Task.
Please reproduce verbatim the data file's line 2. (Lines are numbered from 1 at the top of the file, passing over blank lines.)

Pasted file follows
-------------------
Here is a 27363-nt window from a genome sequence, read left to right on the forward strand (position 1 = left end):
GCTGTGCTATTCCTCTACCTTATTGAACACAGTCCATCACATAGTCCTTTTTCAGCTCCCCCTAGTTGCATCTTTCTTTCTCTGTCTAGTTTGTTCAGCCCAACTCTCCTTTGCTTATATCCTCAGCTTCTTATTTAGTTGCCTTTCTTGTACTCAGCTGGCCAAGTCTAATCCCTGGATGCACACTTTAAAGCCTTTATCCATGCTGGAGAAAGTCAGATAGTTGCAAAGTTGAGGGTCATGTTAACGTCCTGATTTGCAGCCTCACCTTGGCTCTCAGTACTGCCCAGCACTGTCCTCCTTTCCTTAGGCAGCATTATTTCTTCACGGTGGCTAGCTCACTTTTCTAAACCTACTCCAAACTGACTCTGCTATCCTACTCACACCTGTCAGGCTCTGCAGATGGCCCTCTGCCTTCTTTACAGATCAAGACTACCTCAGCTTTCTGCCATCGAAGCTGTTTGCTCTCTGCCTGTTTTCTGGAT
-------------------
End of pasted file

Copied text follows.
GCTGTGCTATTCCTCTACCTTATTGAACACAGTCCATCACATAGTCCTTTTTCAGCTCCCCCTAGTTGCATCTTTCTTTCTCTGTCTAGTTTGTTCAGCCCAACTCTCCTTTGCTTATATCCTCAGCTTCTTATTTAGTTGCCTTTCTTGTACTCAGCTGGCCAAGTCTAATCCCTGGATGCACACTTTAAAGCCTTTATCCATGCTGGAGAAAGTCAGATAGTTGCAAAGTTGAGGGTCATGTTAACGTCCTGATTTGCAGCCTCACCTTGGCTCTCAGTACTGCCCAGCACTGTCCTCCTTTCCTTAGGCAGCATTATTTCTTCACGGTGGCTAGCTCACTTTTCTAAACCTACTCCAAACTGACTCTGCTATCCTACTCACACCTGTCAGGCTCTGCAGATGGCCCTCTGCCTTCTTTACAGATCAAGACTACCTCAGCTTTCTGCCATCGAAGCTGTTTGCTCTCTGCCTGTTTTCTGGAT